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Access To Legal Pharmaceuticals Act

Rep. Carolyn B. Maloney

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Mr. Speaker, today, along with my Republican colleague, Christopher Shays, and my Democratic colleagues, Debbie Wasserman Schultz in the House and Senator Lautenberg in the Senate, I am introducing the Access to Legal Pharmaceuticals Act, which will ensure that a woman's access to birth control cannot be denied by pharmacists who have personal objections to certain legal prescriptions.

A disturbing trend has recently erupted in drug stores across the nation: some pharmacists are refusing to fill women's prescriptions for legal contraception. It's happening everywhere: in small towns and large cities, in the north and the south. And it's happening to all women, whether they are young or old, married or single, with children or without. In some cases, the pharmacists are refusing to tell women where they can fill the prescription; in others, they are refusing to return the prescription paper back to the women. These women are frequently ridiculed and lectured by these pharmacists about their choice to use birth control pills.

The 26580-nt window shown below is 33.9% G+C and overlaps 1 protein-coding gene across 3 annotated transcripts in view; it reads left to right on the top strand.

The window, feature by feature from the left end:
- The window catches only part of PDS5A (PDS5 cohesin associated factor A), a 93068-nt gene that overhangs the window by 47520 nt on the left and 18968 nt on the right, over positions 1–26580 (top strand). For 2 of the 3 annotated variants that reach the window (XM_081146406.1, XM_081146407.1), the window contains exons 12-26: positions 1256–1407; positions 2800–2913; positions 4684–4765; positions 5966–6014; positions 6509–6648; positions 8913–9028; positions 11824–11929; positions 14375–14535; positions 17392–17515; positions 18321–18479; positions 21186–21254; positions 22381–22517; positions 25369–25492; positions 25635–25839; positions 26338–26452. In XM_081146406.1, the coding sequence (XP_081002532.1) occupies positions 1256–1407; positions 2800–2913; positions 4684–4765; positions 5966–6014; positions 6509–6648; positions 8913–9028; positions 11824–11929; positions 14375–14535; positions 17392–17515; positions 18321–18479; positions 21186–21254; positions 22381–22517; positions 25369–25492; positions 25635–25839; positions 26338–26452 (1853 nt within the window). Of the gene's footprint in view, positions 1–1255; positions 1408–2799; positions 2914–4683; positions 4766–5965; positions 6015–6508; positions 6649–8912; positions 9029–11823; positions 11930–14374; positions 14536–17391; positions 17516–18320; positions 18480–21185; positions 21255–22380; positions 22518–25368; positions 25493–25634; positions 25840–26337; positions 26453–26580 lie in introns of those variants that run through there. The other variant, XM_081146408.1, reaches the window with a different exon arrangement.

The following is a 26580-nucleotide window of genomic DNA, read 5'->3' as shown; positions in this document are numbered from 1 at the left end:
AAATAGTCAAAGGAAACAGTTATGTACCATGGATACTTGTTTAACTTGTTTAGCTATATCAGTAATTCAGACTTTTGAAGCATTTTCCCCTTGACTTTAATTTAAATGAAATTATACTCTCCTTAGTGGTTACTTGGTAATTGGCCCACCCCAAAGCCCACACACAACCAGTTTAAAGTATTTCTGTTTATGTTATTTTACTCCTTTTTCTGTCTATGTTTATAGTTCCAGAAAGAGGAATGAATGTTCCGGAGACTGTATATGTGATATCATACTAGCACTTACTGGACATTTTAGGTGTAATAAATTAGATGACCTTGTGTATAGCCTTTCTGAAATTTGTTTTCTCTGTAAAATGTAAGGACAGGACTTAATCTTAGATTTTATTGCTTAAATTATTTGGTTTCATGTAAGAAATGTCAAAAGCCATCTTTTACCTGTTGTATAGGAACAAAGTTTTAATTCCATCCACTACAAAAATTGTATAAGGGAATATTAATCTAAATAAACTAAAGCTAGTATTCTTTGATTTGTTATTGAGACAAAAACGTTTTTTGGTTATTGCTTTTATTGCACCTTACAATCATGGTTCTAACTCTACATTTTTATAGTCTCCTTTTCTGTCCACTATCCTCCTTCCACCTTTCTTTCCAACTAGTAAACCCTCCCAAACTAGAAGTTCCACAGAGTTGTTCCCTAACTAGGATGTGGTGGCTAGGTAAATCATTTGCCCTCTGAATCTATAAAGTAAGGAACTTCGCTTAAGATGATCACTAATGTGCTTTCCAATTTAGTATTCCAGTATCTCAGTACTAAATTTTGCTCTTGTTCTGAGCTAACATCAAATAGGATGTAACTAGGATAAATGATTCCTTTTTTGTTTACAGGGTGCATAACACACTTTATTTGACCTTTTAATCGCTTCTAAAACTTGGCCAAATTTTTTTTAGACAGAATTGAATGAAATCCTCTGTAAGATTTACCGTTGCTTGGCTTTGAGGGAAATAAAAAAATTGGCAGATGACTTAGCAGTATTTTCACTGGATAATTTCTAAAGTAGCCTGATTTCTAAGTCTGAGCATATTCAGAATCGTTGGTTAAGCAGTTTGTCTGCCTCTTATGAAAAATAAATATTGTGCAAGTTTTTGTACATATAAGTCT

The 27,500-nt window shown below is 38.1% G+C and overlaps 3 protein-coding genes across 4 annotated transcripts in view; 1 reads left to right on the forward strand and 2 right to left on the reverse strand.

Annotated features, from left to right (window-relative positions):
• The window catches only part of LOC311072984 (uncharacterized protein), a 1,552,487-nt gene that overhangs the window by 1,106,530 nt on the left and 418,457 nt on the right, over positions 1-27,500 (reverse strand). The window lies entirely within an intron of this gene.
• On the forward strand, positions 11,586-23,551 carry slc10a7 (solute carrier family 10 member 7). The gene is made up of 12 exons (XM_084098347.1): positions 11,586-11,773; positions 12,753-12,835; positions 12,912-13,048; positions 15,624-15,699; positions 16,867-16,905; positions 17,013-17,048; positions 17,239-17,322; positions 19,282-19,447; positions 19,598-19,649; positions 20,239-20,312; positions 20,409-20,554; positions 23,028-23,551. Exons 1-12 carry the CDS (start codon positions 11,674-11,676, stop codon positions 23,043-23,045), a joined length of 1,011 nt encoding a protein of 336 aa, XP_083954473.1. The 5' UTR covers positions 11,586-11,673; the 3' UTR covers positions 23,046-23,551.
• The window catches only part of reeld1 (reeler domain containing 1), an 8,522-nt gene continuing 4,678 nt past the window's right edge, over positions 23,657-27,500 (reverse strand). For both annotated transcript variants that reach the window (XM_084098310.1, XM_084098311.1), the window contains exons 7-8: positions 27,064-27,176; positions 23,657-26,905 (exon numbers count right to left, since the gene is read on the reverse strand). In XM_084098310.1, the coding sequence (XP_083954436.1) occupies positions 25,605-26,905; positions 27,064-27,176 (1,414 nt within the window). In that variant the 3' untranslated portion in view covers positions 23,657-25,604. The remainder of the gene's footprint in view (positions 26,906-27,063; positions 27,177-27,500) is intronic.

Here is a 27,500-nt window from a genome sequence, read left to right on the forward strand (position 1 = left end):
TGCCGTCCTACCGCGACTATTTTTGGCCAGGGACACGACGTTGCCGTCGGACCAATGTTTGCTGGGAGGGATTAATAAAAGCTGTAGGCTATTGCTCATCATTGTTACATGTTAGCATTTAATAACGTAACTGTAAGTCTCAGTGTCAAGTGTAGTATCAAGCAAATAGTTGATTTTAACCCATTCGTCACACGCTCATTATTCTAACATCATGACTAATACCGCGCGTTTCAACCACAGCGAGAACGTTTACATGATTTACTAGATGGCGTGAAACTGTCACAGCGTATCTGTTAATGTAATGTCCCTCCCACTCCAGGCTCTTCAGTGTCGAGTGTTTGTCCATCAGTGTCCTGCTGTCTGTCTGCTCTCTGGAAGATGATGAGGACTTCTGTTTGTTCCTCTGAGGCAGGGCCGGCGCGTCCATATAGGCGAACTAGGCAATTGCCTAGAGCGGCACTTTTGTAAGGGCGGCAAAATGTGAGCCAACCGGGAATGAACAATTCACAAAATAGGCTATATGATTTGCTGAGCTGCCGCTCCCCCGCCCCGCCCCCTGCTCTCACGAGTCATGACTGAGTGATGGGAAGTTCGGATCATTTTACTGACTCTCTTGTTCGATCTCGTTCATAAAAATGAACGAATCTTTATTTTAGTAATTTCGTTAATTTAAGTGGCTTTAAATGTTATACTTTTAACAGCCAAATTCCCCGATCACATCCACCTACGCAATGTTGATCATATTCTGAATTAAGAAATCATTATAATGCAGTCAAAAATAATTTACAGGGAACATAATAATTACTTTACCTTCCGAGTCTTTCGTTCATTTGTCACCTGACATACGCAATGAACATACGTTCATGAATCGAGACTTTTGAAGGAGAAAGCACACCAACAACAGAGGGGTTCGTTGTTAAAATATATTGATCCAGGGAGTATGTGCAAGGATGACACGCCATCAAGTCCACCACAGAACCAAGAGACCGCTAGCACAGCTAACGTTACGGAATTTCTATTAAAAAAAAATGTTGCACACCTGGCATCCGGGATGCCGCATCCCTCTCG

It is incomprehensible that in the 21st century, we are living in a time where women are having to fight for their right to obtain birth control pills. Something must be done so that this assault on privacy does not continue to invade the bedrooms of American women. The Access to Legal Pharmaceuticals Act, ALPhA, protects an individual's access to legal contraception. It requires a pharmacy to ensure that if a pharmacist has a personal objection to filling a legal prescription for a drug or device, the pharmacy will ensure that the prescription is filled without delay by another pharmacist who does not have a personal objection. This act also ensures that if a prescription drug is not in stock, and it is a type of drug that the pharmacy routinely carries, such a drug will be ordered without delay.

A November 2004 poll conducted by CBS and the New York Times indicated that 8 out of 10 Americans believe that pharmacists should not be permitted to refuse to dispense birth control pills. This opinion was strong despite party affiliation--85 percent of Democrats and 70 percent of Republicans polled squarely opposed pharmacist refusals. The Access to Legal Pharmaceuticals Act reiterates the beliefs of the majority of Americans and the principles of our Constitution: that women have a fundamental right of access to birth control.